Our standard room has a view of the ravine that somewhere down the way leads into the Hayakawa River. The tatami floors, sliding doors, a low table and low chairs are very traditional Japanese. A bathroom with shower and bath are a more modern addition. There is a separate toilet and an entranceway to leave your internal shoes. Different slippers are required for walking on tatami (a traditional Japanese mat). Chikako ushers us inside and we sit in chairs at the low table. She kneels comfortably and prepares tea using a kettle and cups from the corner of the room.
I’m looking forward to trying our private bath, Seoto and bathing outside in the fresh January afternoon air. But as a pre-cursor to any onsen experience, onsen etiquette requires one to shower first. There was a time when there were no issues showering with my son – but that was over 18 years ago and he was a toddler! By utilising the change rooms independently while the other waits outside, with a little co-ordination, my son and I manage to shower and slip beneath the hot spring water without feeling embarrassed.
Steam rises from the mineral-filled water piped directly out of underground volcanic springs. The water temperature is around 43 degrees Celsius. I wonder if the samurai warriors slipped into relax mode as easily as we did?
Dressed in our cotton yukata (casual Japanese kimono) we arrive at dinner punctually on time. A woman dressed elegantly in a pale lemon kimono guides us to our table. The menu is printed on beautiful parchment paper, again with my name.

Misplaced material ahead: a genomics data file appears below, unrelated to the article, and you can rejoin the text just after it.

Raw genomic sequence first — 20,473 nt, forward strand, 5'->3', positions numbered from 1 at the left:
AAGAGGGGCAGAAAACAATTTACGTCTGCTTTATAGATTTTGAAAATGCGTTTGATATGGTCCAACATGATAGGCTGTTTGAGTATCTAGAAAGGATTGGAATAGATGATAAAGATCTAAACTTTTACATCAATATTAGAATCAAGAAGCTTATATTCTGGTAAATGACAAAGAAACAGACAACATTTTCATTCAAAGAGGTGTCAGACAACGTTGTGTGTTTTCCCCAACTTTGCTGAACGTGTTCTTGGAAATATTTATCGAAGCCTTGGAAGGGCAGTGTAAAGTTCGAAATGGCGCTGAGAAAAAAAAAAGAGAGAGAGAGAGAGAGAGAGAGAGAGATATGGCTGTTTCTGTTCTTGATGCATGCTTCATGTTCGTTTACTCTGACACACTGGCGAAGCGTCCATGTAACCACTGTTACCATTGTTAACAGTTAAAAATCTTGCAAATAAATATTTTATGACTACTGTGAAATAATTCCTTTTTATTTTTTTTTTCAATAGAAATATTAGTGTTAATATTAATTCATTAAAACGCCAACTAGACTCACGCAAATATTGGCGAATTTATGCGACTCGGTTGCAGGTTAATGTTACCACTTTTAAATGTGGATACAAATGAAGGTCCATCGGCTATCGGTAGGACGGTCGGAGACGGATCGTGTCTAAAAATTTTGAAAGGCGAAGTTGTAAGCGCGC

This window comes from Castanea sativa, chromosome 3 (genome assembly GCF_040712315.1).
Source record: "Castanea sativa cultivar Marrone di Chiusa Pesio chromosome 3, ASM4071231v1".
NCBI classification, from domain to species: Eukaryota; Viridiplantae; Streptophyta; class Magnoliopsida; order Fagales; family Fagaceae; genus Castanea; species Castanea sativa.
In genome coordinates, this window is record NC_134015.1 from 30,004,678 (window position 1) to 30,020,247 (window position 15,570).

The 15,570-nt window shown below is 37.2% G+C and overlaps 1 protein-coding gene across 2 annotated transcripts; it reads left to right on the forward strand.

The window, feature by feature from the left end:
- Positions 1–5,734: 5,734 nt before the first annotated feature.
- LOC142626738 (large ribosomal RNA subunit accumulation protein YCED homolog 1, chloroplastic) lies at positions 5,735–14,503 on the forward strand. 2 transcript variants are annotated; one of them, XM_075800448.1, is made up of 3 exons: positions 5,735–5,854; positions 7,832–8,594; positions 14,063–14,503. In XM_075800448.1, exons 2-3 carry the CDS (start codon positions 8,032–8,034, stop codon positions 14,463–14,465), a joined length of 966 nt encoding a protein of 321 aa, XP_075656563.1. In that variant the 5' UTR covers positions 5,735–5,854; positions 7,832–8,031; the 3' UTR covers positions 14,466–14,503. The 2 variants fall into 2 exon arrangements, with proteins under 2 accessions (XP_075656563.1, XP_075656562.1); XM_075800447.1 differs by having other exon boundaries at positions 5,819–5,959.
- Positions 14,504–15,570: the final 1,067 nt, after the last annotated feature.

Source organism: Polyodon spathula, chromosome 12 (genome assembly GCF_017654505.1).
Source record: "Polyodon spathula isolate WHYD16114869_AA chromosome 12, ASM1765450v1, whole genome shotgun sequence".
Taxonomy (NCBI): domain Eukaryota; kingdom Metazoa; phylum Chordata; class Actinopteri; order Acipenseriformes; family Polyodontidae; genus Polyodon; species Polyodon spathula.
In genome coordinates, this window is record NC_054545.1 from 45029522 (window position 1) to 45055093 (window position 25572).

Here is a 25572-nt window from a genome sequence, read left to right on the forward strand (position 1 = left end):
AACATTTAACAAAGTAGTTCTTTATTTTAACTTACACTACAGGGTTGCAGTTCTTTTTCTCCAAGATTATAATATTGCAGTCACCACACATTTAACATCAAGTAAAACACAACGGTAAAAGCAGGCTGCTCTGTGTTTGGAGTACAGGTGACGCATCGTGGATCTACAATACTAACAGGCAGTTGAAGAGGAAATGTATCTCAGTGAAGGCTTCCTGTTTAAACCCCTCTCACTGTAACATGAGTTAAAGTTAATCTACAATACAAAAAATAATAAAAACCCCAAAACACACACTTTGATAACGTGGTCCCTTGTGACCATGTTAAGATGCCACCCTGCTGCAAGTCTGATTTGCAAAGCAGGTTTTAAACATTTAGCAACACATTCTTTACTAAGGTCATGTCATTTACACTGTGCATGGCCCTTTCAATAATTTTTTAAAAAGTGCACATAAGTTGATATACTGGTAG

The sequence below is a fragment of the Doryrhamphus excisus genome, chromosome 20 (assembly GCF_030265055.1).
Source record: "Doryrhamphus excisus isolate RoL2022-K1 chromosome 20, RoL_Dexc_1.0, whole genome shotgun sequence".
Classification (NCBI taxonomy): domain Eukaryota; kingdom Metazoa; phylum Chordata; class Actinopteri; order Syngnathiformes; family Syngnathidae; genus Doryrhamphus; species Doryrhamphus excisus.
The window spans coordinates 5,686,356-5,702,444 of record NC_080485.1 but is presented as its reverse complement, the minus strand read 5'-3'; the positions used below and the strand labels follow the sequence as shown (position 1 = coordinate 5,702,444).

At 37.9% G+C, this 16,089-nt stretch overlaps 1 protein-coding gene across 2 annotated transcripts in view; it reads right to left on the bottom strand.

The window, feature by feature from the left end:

I’m not sure what we’ll be eating as I can’t read the Japanese menu and our hostess speaks minimal English. But with my son’s conversational Japanese and our hostess’s animated explanations, we enjoy the various dishes from the Mountain Kaiseki Banquet. Each course made from fresh, local ingredients is presented on beautiful dinnerware.
Using cooking chopsticks, we barbecue the raw thinly sliced Koshu beef and vegetables on individual clay grills, cooking the pieces of mouth-watering beef to perfection.
The bedmaking fairies have visited and two plump futons are set up on the floor of our tatami room. Our skin is scrupulously clean thanks to the previous three onsens we’ve managed to squeeze in. However we are in the world’s oldest Inn and we are leaving tomorrow.
We both decide there is time for one more onsen experience in the segregated (women and men) baths before retiring to our futons.
The following morning , breakfast is rushed. My son is keen for one more onsen experience and I want to explore beyond the hotel perimeter. Chikako recommends the swinging bridge, a three-minute stroll from the hotel entrance. The forest at the end of the bridge beckons, but I cannot explore further as the bus is leaving soon. A very strict 9:50 am departure time.
After checking out at the hotel reception and saying farewell to Chikako, I find my shoes sitting next to the monogrammed piece of paper. I scoop it up knowing this time I can keep it, without causing a fuss.
By train: From Tokyo at Shinjuku, take the JR Limited Express to Kofu station> There you transfer to the Minobu line to Minobu station.
If coming from Nagoya, take the Tokaido Shinkansen to Shizuoka station, then transfer and take the Minobu line to Minobu station. The hotel’s shuttle bus departs from outside Minobu station at 1:40 p.m. (in time for check-in at 3 p.m.) Reservations are essential.
The writer paid for this experience in full. It was in January 2020 – just before COVID closed the world to international travel. All opinions expressed are her own.